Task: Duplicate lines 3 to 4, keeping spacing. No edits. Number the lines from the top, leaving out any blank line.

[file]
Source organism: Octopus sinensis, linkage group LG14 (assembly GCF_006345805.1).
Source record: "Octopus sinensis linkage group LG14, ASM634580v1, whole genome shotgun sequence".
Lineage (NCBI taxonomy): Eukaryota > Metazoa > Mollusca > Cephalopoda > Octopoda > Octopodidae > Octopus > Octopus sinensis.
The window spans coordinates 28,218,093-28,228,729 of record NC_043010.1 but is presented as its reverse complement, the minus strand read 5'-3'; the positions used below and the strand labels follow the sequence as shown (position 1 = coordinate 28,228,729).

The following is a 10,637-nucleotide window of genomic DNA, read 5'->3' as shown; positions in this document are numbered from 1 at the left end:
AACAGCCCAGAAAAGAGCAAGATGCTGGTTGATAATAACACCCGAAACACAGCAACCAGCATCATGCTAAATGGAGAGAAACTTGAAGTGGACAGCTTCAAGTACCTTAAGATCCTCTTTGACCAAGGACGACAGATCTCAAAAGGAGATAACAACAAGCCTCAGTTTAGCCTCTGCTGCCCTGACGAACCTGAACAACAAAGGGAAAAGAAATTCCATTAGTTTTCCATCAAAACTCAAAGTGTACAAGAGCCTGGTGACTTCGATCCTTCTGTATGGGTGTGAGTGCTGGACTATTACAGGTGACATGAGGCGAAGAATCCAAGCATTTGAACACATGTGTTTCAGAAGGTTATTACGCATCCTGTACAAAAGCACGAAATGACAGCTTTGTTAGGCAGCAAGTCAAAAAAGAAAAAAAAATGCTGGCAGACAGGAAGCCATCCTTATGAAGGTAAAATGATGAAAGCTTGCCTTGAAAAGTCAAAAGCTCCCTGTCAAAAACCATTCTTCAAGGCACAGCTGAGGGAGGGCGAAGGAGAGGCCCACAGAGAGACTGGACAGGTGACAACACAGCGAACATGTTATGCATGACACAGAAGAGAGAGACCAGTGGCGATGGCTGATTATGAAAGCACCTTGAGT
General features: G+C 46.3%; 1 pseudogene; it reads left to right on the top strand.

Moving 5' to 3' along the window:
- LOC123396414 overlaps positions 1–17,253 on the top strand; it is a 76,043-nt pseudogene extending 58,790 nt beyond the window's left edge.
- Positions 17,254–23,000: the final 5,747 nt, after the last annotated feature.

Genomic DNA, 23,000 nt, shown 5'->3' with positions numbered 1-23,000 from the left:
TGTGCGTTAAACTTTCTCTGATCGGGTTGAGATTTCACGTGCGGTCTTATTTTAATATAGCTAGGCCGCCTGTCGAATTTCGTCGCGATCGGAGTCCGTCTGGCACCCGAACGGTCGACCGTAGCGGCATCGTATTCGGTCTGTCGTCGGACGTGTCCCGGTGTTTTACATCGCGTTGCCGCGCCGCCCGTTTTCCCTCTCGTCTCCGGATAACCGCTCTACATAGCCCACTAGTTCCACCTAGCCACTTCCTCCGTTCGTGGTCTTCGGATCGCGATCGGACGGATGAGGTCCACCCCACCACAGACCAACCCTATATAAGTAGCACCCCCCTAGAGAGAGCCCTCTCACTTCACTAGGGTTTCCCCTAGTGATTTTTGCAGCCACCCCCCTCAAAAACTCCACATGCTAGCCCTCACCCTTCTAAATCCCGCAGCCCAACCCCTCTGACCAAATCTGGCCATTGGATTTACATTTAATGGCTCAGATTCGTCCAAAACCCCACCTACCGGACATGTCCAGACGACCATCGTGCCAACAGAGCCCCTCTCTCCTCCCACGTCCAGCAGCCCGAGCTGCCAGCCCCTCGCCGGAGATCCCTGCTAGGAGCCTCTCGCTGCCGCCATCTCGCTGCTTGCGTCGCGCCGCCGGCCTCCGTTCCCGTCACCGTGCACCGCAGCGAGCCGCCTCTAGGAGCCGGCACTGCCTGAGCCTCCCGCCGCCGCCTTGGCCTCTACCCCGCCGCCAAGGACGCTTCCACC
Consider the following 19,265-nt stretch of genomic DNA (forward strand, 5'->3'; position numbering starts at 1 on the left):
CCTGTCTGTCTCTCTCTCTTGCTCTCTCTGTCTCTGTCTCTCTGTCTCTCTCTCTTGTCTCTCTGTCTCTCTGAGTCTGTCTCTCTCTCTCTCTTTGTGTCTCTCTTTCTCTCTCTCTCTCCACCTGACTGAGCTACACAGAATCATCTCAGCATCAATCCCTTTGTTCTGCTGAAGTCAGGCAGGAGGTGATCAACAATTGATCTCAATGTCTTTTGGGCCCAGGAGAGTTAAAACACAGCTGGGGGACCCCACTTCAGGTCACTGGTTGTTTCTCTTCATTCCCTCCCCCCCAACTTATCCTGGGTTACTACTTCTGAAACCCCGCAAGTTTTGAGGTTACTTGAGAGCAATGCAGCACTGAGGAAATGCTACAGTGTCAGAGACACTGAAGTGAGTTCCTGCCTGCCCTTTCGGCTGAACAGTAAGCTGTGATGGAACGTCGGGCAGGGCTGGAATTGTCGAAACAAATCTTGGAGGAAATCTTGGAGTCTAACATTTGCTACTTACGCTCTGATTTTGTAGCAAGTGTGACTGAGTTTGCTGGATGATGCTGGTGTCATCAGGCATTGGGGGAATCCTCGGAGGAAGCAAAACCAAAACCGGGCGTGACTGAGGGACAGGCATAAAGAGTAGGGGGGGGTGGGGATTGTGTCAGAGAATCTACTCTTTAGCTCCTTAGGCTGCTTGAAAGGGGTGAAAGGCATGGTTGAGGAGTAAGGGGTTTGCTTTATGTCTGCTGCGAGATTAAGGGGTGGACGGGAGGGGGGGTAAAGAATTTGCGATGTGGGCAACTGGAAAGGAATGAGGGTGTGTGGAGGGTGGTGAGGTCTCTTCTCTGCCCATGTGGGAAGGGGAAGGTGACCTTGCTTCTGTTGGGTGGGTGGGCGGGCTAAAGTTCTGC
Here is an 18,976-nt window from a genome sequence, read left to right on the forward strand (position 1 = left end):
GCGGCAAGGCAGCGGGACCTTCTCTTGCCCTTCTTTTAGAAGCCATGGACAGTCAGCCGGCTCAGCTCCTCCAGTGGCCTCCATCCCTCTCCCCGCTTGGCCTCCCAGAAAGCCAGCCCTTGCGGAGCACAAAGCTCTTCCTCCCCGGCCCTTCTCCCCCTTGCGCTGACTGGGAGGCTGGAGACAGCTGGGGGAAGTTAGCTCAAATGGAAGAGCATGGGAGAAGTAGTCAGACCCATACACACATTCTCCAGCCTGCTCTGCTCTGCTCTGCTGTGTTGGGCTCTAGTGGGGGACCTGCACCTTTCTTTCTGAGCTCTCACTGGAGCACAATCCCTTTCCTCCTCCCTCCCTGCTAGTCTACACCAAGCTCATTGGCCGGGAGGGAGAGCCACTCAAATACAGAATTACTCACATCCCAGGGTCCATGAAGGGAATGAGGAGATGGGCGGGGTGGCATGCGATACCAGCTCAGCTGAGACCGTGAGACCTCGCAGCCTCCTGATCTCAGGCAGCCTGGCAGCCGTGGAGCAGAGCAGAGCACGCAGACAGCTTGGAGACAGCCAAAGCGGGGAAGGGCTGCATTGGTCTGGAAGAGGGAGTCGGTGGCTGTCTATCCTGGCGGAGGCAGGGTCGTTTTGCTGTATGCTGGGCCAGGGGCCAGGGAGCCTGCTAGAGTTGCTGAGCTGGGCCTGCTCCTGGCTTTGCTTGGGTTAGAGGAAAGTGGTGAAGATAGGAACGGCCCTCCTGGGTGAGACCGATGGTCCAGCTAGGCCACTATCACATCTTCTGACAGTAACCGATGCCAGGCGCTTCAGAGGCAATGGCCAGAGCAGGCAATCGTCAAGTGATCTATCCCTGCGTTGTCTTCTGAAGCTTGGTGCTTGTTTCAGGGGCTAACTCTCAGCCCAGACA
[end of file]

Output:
Lineage (NCBI taxonomy): Eukaryota > Metazoa > Mollusca > Cephalopoda > Octopoda > Octopodidae > Octopus > Octopus sinensis.
The window spans coordinates 28,218,093-28,228,729 of record NC_043010.1 but is presented as its reverse complement, the minus strand read 5'-3'; the positions used below and the strand labels follow the sequence as shown (position 1 = coordinate 28,228,729).